You don’t actually have a body

Descartes didn’t believe in the “body” but believed in the “mind.” So everything but the mind is all due to your brain. The whole thought process came about when he realized that the mind, “a thinking thing,” could exist apart from its extended body. With that knowledge, came the theory that the body is a substance whose essence is thought. Hence my title, “You don’t actually have a body” because Descartes believed that the two were separate entities.

Property dualism is the basic idea of the theories under this heading is that while there is no substance to be dealt with here beyond the physical brain, the brain has a special set of properties possessed by no other kind of physical object. These are the properties that are characteristic of conscious intelligence (Churchland, 10). Epiphenomenalism is the view that mental events are caused by physical events in the brain, but have no effects upon any physical events(Stanford Encyclopedia of Philosophy). For example, behavior is caused by the contraction of muscles and impulses from neurons. Therefore, the mind has nothing to do with it and it’s purely physical. Interactionism is the idea that matter and the mind “have casual effects on the brain, and thereby, on behavior(Churchland, 12).” This theory raised some issues because if the mind is an immaterialist thing then there is no way that it can have an influence on matter. The last dualist category is the elemental-property dualist. “The elemental-property dualist subscribes to the notion that mental properties interact with the brain(http://consciousnessandthebrain.com).” So, on this point they agree with the interactive property dualist. But unlike the interactive-property dualist, the elemental-property dualist rejects the idea that mental properties emerge from the brain. Instead, they believe that mental properties are fundamental properties, something akin to mass or energy.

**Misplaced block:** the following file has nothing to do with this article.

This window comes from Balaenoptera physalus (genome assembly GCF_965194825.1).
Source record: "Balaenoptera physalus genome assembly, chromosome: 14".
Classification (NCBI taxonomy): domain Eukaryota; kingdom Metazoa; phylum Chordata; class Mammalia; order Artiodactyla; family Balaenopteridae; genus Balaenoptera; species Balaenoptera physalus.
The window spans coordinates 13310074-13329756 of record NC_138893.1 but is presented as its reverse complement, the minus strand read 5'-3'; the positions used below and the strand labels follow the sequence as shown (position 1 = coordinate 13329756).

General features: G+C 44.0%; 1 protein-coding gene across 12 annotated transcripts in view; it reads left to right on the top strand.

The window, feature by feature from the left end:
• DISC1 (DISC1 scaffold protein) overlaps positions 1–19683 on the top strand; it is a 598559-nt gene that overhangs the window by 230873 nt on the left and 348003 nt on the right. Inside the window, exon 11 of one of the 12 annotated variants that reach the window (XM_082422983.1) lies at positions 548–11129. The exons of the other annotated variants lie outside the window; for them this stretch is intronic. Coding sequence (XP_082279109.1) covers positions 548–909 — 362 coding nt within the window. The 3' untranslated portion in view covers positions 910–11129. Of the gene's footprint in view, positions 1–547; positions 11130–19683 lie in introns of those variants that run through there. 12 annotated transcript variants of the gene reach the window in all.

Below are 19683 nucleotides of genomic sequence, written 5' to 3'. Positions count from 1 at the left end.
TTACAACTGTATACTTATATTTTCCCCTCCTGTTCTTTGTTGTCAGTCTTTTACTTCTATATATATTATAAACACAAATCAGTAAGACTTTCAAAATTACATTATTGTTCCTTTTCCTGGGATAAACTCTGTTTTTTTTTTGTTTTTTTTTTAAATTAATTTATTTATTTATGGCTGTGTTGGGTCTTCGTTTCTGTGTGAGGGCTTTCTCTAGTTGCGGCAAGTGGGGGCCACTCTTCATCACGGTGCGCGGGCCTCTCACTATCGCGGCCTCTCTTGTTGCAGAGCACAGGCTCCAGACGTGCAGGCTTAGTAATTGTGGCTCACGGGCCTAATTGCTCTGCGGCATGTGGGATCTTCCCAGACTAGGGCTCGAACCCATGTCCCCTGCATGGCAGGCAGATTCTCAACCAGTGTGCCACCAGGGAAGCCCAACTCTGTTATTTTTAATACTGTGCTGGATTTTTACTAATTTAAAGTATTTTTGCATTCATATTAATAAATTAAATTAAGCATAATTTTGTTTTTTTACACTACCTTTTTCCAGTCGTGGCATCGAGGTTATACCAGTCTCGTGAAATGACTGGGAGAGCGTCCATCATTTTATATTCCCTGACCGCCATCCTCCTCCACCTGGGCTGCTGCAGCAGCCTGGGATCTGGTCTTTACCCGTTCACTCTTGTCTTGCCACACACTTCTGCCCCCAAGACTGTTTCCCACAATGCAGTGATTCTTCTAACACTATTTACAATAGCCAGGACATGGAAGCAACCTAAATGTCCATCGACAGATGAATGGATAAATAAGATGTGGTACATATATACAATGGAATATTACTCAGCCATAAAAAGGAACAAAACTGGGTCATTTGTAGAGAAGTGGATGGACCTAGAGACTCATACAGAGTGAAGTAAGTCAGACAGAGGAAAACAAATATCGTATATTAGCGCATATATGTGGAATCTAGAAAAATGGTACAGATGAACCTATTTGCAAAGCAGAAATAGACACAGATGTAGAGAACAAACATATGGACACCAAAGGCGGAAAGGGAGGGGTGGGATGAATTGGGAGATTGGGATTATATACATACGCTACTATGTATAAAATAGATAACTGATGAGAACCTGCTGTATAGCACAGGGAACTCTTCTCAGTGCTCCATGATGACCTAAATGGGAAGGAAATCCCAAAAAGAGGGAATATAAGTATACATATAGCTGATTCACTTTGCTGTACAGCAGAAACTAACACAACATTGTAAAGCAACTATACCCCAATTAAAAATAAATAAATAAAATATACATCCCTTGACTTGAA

I personally agree with the ideas of interactionism because I also refute the idea that the mind is immaterial. Although it has no physical traits, I think that if something has an influence on another thing, it should be considered as a materialistic thing. Scientifically, physical objects are those that can be affected by physical forces. To me, the mind definitely has an influence on things like behavior. There is no way that we aren’t using our minds to act the way we are. How could we all react differently to the same stimuluses’ if “we only are responding to behavior with matter?” If we didn’t use our minds, then we should all have the same behavioral responses in the same situations. Our mind is what changes it up because the mind does have an influence on matter.

 

Paul Churchland, believed that neuroscience needed to be intertwined with psychology when it came to philosophy. Henceforth, the American philosopher explains how folk psychology may be false.

 

1 thought on “You don’t actually have a body

  1. Overall, the conflicting theories on the debate between mind vs. brain and mind vs. body being physical substances confuses me. The mind may not have any physical properties, but it’s definitely a factor in decision making. When myself and others hear the word brain, their first response (I asked), was mind. Therefore, myself and other individuals originally attach the words together. I agree that the mind has an influence on behavior, but that is specifically one’s conscience.

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